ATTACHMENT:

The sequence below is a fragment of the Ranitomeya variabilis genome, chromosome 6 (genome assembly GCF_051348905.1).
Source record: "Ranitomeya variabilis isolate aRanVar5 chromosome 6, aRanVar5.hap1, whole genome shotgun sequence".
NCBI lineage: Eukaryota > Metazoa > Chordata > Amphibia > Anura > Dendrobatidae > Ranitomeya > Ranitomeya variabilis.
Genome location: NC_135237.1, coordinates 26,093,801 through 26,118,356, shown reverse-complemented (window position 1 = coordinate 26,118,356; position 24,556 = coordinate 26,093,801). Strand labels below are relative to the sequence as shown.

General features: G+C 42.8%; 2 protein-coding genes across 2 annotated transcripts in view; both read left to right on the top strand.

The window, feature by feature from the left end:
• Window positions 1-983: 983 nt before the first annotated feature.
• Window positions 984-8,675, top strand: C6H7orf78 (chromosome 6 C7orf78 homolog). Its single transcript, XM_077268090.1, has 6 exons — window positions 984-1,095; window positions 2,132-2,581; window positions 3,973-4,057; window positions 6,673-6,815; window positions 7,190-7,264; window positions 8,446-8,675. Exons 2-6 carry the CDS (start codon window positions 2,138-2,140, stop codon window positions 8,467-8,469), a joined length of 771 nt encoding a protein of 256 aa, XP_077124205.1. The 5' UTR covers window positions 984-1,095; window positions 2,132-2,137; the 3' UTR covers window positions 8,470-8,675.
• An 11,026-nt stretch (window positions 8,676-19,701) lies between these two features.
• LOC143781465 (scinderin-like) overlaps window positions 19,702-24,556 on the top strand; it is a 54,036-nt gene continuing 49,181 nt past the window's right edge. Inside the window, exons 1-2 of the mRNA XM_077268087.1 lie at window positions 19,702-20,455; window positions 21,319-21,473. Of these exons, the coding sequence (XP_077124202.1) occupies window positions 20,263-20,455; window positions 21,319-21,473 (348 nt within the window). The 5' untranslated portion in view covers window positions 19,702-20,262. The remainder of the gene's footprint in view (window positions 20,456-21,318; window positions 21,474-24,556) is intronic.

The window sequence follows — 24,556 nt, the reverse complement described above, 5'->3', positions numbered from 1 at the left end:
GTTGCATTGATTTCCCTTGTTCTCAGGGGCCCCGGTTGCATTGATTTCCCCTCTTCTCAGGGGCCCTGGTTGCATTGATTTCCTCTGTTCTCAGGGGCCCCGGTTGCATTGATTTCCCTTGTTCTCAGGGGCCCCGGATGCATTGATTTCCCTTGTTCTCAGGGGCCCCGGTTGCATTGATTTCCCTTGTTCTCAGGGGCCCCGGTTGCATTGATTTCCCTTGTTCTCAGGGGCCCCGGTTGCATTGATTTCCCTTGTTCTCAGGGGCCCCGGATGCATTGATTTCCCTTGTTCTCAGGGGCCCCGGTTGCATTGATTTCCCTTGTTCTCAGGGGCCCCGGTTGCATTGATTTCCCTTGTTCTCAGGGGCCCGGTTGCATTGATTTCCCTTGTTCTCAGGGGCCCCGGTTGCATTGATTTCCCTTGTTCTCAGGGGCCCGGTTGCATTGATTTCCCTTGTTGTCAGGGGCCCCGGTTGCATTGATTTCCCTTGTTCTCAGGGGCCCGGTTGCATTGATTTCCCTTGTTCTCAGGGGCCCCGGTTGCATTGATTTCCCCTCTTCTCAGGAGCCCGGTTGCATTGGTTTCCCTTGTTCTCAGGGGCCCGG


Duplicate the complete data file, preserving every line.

The sequence below is a fragment of the Ranitomeya variabilis genome, chromosome 6 (genome assembly GCF_051348905.1).
Source record: "Ranitomeya variabilis isolate aRanVar5 chromosome 6, aRanVar5.hap1, whole genome shotgun sequence".
NCBI lineage: Eukaryota > Metazoa > Chordata > Amphibia > Anura > Dendrobatidae > Ranitomeya > Ranitomeya variabilis.
Genome location: NC_135237.1, coordinates 26,093,801 through 26,118,356, shown reverse-complemented (window position 1 = coordinate 26,118,356; position 24,556 = coordinate 26,093,801). Strand labels below are relative to the sequence as shown.

General features: G+C 42.8%; 2 protein-coding genes across 2 annotated transcripts in view; both read left to right on the top strand.

The window, feature by feature from the left end:
• Window positions 1-983: 983 nt before the first annotated feature.
• Window positions 984-8,675, top strand: C6H7orf78 (chromosome 6 C7orf78 homolog). Its single transcript, XM_077268090.1, has 6 exons — window positions 984-1,095; window positions 2,132-2,581; window positions 3,973-4,057; window positions 6,673-6,815; window positions 7,190-7,264; window positions 8,446-8,675. Exons 2-6 carry the CDS (start codon window positions 2,138-2,140, stop codon window positions 8,467-8,469), a joined length of 771 nt encoding a protein of 256 aa, XP_077124205.1. The 5' UTR covers window positions 984-1,095; window positions 2,132-2,137; the 3' UTR covers window positions 8,470-8,675.
• An 11,026-nt stretch (window positions 8,676-19,701) lies between these two features.
• LOC143781465 (scinderin-like) overlaps window positions 19,702-24,556 on the top strand; it is a 54,036-nt gene continuing 49,181 nt past the window's right edge. Inside the window, exons 1-2 of the mRNA XM_077268087.1 lie at window positions 19,702-20,455; window positions 21,319-21,473. Of these exons, the coding sequence (XP_077124202.1) occupies window positions 20,263-20,455; window positions 21,319-21,473 (348 nt within the window). The 5' untranslated portion in view covers window positions 19,702-20,262. The remainder of the gene's footprint in view (window positions 20,456-21,318; window positions 21,474-24,556) is intronic.

The window sequence follows — 24,556 nt, the reverse complement described above, 5'->3', positions numbered from 1 at the left end:
GTTGCATTGATTTCCCTTGTTCTCAGGGGCCCCGGTTGCATTGATTTCCCCTCTTCTCAGGGGCCCTGGTTGCATTGATTTCCTCTGTTCTCAGGGGCCCCGGTTGCATTGATTTCCCTTGTTCTCAGGGGCCCCGGATGCATTGATTTCCCTTGTTCTCAGGGGCCCCGGTTGCATTGATTTCCCTTGTTCTCAGGGGCCCCGGTTGCATTGATTTCCCTTGTTCTCAGGGGCCCCGGTTGCATTGATTTCCCTTGTTCTCAGGGGCCCCGGATGCATTGATTTCCCTTGTTCTCAGGGGCCCCGGTTGCATTGATTTCCCTTGTTCTCAGGGGCCCCGGTTGCATTGATTTCCCTTGTTCTCAGGGGCCCGGTTGCATTGATTTCCCTTGTTCTCAGGGGCCCCGGTTGCATTGATTTCCCTTGTTCTCAGGGGCCCGGTTGCATTGATTTCCCTTGTTGTCAGGGGCCCCGGTTGCATTGATTTCCCTTGTTCTCAGGGGCCCGGTTGCATTGATTTCCCTTGTTCTCAGGGGCCCCGGTTGCATTGATTTCCCCTCTTCTCAGGAGCCCGGTTGCATTGGTTTCCCTTGTTCTCAGGGGCCCGG